TV archaeologist and professor Tony Pollard has revealed that he gives students the option to leave the room before showing them certain images in his lectures.
Pollard, an academic at the University of Glasgow, offers verbal “trigger warnings” to students who may be traumatised by such images.
The Professor of Conflict History and Archaeology uses newspapers as part of the course and also gives undergraduate archaeologists the chance to opt-out of seeing publications which contain images of topless women.
But the TV presenter, who appears alongside Neil Oliver in the BBC’s Two Men in a Trench, has denied he is being over-protective of students.
He claims that it would be “irresponsible” to show disturbing material in class without giving students the option to avoid seeing them.
Other academics and students have disagreed with Prof Pollard, and say that such warnings are “nonsense”.
Writing in The Conversation, an online academic journal, Prof Pollard said: “Some of the material I refer to in my classes is disturbing, with images of the dead appearing regularly. Some of it is material that disturbed me when I first encountered it, and it might well disturb my students.
“Archaeology is not just about old bones. There are times when skin, hair and fluids are involved, and yes, even old bones can heighten stress levels.
“As part of the Masters course on conflict archaeology and heritage at Glasgow University we present examples from forensic archaeology, at times using examples from crime scene cases we have worked on, some of them very unpleasant.
“It would be totally irresponsible for us not to issue a trigger warning before the class – which would allow the student to leave the room and catch up on course content in a manner more comfortable to them.
“This doesn’t make me or my students a wuss or mean that I need to man up – it makes me a human being and one sensitive enough to deal with the remains of the dead in a professional and respectful manner.”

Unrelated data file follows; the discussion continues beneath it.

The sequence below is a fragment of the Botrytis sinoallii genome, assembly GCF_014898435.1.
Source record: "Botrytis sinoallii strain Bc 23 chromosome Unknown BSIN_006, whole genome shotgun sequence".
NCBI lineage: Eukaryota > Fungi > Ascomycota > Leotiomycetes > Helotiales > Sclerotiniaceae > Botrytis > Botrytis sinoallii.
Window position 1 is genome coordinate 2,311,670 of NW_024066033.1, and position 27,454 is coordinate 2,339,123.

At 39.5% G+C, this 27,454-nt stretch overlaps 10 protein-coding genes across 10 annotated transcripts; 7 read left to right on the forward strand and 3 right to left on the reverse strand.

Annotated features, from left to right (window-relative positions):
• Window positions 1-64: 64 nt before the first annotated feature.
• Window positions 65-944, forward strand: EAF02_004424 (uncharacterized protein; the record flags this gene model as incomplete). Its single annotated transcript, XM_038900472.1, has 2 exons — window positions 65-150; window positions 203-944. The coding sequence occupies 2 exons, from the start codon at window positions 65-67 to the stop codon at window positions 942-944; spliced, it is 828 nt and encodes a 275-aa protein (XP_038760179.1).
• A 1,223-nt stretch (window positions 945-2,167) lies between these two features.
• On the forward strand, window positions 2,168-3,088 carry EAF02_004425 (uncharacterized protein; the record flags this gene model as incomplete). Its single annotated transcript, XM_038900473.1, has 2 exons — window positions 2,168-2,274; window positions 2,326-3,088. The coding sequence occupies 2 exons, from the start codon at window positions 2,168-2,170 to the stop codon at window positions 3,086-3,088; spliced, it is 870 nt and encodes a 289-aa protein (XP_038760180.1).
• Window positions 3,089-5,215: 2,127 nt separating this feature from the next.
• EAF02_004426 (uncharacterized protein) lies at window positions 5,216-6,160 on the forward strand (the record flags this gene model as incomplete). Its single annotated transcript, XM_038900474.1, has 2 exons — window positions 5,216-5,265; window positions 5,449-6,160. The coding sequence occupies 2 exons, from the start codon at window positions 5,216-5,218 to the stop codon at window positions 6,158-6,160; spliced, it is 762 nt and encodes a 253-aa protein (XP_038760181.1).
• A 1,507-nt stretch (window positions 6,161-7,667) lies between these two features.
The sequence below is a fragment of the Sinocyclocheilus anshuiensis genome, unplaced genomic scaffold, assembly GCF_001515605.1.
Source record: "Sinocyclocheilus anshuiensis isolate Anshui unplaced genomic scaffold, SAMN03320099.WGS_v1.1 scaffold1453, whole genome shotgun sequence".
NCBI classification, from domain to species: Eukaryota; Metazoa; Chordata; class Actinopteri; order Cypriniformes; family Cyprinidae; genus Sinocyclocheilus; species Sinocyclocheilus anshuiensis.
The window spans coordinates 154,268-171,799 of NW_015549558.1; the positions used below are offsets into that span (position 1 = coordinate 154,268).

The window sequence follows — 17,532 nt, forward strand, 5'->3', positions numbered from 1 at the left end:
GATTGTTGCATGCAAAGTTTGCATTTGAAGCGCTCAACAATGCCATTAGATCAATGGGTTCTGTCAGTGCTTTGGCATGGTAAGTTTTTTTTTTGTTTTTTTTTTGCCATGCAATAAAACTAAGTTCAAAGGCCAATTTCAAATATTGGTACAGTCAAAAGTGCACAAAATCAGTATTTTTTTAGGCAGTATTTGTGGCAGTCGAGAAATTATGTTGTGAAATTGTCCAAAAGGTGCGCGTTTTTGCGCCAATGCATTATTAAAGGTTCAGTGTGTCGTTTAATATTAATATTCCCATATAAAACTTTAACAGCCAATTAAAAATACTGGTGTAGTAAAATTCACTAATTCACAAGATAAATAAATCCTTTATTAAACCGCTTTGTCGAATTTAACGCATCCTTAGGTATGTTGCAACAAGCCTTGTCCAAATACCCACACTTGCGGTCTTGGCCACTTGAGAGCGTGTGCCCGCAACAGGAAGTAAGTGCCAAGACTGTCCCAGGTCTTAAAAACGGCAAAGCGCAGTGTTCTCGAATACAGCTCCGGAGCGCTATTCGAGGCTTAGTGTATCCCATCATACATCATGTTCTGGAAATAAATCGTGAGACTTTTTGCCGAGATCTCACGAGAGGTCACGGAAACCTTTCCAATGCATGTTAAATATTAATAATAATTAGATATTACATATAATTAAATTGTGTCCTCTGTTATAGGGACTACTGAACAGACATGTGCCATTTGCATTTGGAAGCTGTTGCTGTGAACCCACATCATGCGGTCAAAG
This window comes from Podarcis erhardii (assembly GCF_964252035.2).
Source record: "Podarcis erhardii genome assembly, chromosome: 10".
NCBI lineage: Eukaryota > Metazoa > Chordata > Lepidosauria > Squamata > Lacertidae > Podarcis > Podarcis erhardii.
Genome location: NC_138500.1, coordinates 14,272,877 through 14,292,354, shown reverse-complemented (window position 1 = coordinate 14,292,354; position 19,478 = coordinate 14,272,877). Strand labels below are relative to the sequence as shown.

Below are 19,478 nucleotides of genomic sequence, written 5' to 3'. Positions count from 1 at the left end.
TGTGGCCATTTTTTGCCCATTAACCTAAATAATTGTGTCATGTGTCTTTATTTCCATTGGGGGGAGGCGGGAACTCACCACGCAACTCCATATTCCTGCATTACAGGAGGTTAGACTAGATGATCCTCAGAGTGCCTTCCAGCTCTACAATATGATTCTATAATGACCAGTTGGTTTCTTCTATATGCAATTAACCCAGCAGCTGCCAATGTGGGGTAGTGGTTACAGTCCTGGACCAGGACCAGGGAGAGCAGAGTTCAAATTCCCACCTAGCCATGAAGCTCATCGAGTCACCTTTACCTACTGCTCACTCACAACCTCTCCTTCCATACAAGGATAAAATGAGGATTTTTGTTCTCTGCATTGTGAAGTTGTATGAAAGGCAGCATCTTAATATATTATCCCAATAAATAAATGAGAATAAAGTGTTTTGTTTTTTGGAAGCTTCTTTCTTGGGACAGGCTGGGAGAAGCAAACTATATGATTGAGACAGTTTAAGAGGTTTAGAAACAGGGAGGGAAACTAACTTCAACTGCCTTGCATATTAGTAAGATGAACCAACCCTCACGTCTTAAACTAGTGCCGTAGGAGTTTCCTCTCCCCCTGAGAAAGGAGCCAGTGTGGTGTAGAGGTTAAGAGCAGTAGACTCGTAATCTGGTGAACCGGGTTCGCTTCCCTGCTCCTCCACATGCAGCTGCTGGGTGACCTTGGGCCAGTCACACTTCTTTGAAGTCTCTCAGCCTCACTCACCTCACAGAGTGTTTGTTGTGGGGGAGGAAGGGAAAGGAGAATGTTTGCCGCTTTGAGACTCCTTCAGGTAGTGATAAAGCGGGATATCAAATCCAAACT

Pollard wrote the article after trigger warnings given by Gabriel Moshenska, an archaeologist at University College London, were criticised.
He has previously issued warnings before teaching a class on the Falklands War, stating: “As I prepared for one recent class, I gathered examples from my own collection of British tabloid newspapers from 1982 as a primary source.”
Prof Pollard said he was concerned about six copies of a paper which included photos of topless women.
“Determined not to offend my students or prompt a complaint, my first inclination was to remove the pages, but I did not want to censor content, particularly as some of these images reflected on the jingoistic coverage of the war – showing models sporting a sailor’s cap or toting a rifle.”
Commenting on the article, he added: “Since I’ve issued trigger warnings I have not had any students walk out of classes.
“There’s hysteria about censorship when trigger warnings are mentioned. I’m not in favour of material not being used entirely, but I believe certain images should be prefaced with a notice.
“It’s just a notice to say, please feel free to step out of the room, take some air or whatever. I still want to show the images.”
He added: “I find it irritating when people say, ‘Oh they’re archaeologists, they are going to see bones and skeletons’.
“I teach a class on Far Eastern prisoners of war after the fall of Singapore. I show images of the Nanking massacre in the 1930s. There are images of Japanese soldiers bayoneting bound prisoners. They are shocking images. I have a responsibility to provide a prefix.”
Prof Pollard admitted that he too occasionally gets fed up with other people’s trigger warnings.
He said: “When I see Shakespeare being prefaced with a trigger warning I tend to roll my eyes at that too. It’s horses for courses.”
Trigger warnings have recently been criticised by several people involved in higher education.
Ewan Morrison, an author who writes about freedom of speech on campus, said: “[Professor Pollard] appears to have accepted the idea that young people need to be protected from things they might not already agree with.
“In terms of the neuroscience of learning, it is nonsense.
“We can’t lead better lives by excluding truthful and important things that we may find uncomfortable or threatening. We need to be told things that we don’t like to hear about ourselves.
“Enforcing historical amnesia, in the name of progessivism, has destroyed the institutional integrity of a number of American universities.
“It is shocking to see it happen here at the University of Glasgow, which is highly regarded and not known for pandering to its students.”